CCR conducted data recovery excavations at a domestic site (ca.1790-1820) associated with the Rippon Hall plantation near Williamsburg, Virginia. The results document aspects of subsistence, household economy, and lifeways at what is interpreted as a small, late eighteenth- to early nineteenth-century African-American slave quarter. Evidence suggesting one or two dwellings and an animal pen was recovered through excavation and a soil chemistry study.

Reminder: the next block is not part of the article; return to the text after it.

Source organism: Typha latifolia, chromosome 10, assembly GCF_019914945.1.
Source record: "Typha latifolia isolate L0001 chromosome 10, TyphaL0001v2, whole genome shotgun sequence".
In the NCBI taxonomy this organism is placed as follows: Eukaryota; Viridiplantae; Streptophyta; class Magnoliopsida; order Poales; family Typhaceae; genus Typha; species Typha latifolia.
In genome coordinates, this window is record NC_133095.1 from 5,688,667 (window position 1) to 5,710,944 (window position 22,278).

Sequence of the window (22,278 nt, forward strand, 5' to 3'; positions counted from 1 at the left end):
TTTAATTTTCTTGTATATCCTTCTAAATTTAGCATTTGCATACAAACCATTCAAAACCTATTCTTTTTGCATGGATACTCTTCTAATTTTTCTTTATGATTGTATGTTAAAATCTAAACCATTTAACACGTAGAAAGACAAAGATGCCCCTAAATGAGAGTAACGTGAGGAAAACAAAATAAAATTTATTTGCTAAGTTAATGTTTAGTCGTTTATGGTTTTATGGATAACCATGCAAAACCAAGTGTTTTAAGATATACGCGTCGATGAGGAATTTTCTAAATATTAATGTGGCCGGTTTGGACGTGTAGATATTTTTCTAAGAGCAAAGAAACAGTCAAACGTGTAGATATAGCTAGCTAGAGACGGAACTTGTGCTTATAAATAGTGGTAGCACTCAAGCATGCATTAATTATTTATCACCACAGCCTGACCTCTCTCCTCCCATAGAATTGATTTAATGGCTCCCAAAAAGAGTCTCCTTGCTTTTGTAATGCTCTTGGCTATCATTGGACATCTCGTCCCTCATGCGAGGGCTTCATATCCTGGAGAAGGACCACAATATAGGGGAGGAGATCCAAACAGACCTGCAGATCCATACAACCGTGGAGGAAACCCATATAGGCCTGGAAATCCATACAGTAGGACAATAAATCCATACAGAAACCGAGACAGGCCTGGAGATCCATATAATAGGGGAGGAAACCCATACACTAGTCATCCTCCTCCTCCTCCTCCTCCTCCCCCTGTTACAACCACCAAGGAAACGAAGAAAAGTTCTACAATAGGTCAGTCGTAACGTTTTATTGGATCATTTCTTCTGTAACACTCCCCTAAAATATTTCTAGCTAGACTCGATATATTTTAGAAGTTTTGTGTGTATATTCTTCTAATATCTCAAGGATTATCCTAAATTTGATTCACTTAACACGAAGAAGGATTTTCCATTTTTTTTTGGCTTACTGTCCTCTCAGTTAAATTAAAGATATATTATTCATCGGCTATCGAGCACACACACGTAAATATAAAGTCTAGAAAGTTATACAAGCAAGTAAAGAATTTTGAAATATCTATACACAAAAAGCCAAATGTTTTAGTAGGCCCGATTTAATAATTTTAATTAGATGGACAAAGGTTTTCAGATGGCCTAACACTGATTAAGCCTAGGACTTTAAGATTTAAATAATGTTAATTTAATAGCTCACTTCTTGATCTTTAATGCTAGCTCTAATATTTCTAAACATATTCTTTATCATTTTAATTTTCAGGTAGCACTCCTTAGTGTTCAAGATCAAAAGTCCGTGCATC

The material recovered from the site includes a variety of imported ceramics and a large assemblage of locally made colonoware ceramics. The site also yielded evidence suggesting colonoware production within the domestic setting. This evidence includes unfired vessel fragments, fired clay fragments, possible kiln furniture, informal pinchpots, and possible toy vessels. The importance of the colonowares at the site may reflect needs or preferences and may even reflect participation in the local economy through ceramic trade.